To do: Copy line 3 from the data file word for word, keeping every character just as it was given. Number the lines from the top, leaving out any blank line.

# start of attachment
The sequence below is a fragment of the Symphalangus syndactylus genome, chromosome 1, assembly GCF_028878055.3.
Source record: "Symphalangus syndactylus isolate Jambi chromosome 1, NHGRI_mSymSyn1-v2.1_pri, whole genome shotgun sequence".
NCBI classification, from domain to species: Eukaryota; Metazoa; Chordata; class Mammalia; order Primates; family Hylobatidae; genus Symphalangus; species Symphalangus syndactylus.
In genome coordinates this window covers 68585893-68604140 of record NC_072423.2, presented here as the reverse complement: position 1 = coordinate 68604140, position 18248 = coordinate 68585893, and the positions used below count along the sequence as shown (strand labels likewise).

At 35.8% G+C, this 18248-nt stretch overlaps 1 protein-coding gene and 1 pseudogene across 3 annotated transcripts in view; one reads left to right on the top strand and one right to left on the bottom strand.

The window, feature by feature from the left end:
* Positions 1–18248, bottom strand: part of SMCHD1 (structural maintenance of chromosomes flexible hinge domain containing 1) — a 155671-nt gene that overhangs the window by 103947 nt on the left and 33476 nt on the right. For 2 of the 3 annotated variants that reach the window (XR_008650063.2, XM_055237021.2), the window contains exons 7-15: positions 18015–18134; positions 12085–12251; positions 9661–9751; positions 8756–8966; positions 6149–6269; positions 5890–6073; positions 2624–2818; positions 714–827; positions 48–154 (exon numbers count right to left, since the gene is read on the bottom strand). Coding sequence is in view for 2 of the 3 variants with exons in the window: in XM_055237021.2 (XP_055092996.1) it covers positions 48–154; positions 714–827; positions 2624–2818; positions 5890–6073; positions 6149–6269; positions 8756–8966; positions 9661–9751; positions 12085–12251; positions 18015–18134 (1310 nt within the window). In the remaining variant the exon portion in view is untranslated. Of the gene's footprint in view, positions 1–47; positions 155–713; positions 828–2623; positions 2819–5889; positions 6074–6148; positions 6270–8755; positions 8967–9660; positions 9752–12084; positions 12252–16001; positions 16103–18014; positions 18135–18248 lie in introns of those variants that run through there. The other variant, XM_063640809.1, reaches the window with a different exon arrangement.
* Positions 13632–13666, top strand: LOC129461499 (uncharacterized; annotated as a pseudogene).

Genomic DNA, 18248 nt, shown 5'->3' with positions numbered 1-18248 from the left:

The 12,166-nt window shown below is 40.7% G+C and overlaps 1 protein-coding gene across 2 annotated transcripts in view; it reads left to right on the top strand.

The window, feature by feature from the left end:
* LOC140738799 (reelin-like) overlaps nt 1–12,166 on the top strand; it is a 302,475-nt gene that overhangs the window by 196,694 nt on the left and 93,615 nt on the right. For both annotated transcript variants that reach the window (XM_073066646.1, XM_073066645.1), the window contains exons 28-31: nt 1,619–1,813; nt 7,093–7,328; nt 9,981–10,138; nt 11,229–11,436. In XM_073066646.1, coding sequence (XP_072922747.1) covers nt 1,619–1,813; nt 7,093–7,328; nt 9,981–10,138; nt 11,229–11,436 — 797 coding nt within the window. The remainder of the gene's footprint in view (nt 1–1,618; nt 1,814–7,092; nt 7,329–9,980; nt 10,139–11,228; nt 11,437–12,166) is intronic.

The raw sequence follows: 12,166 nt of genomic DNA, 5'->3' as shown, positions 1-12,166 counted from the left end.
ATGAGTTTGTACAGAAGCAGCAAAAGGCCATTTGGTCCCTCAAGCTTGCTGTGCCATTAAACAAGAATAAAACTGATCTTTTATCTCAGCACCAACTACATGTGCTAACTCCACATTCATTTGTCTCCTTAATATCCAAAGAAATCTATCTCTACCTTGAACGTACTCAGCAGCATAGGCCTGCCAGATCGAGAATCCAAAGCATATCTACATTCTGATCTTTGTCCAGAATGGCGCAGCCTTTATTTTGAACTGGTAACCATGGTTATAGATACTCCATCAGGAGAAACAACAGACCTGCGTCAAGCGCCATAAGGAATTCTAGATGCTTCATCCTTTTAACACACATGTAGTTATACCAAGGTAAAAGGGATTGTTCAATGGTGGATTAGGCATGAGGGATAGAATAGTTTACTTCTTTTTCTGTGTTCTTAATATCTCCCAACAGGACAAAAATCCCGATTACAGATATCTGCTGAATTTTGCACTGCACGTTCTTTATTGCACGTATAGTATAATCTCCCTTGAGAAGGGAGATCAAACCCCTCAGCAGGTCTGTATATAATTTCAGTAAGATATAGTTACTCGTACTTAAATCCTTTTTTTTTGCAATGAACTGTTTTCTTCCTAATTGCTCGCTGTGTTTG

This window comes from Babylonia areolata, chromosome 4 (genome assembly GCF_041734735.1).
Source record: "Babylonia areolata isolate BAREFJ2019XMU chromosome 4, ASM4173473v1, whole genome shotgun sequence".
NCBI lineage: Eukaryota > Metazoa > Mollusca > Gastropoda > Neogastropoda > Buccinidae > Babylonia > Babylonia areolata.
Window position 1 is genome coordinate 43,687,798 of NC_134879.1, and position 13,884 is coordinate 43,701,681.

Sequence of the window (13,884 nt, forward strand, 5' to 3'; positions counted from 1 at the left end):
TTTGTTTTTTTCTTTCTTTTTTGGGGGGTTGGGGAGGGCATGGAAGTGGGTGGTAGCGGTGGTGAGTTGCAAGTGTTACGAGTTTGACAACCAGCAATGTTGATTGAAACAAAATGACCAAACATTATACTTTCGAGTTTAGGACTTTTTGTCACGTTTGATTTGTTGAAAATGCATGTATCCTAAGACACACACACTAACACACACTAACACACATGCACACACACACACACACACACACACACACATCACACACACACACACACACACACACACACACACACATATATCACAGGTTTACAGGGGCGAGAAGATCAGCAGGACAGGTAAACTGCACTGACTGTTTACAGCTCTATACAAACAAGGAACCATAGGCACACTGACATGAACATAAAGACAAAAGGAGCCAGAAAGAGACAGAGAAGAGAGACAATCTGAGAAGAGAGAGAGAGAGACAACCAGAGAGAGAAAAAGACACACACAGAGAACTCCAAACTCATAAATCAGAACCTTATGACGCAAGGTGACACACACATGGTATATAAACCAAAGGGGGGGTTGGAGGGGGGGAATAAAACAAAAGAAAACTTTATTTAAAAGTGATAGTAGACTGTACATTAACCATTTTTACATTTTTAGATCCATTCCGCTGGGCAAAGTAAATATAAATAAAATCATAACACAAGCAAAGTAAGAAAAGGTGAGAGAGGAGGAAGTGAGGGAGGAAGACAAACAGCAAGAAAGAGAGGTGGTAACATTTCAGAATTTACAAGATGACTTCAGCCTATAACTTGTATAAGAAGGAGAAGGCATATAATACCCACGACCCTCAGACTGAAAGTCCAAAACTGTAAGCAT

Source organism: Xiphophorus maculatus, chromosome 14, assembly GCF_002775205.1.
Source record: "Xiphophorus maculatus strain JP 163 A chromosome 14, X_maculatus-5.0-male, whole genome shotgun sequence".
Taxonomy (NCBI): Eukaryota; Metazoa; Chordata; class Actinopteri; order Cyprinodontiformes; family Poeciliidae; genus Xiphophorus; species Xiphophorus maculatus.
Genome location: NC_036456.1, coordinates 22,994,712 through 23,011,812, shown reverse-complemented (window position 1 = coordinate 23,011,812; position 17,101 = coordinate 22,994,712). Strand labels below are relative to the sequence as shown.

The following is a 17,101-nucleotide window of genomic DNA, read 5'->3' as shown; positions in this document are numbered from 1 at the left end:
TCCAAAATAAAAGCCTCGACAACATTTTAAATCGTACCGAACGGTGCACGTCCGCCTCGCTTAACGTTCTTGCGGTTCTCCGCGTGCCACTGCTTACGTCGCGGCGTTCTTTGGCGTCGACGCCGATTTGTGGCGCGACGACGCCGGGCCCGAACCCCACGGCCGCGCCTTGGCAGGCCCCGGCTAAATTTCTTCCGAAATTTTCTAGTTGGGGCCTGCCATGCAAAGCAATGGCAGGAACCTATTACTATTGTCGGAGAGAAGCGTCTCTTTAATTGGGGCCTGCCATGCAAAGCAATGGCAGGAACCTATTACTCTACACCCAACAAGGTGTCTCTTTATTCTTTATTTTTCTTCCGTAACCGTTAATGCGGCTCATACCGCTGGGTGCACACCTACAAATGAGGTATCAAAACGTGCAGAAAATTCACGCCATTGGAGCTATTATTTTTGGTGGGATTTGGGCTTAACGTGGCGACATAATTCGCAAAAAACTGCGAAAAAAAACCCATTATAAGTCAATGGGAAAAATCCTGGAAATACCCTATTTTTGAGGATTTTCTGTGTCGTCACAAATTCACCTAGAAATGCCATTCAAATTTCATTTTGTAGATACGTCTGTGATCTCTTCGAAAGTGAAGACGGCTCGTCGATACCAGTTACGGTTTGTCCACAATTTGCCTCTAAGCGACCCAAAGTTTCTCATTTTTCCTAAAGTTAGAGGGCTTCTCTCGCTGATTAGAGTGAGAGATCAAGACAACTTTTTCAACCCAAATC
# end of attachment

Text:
NCBI classification, from domain to species: Eukaryota; Metazoa; Chordata; class Mammalia; order Primates; family Hylobatidae; genus Symphalangus; species Symphalangus syndactylus.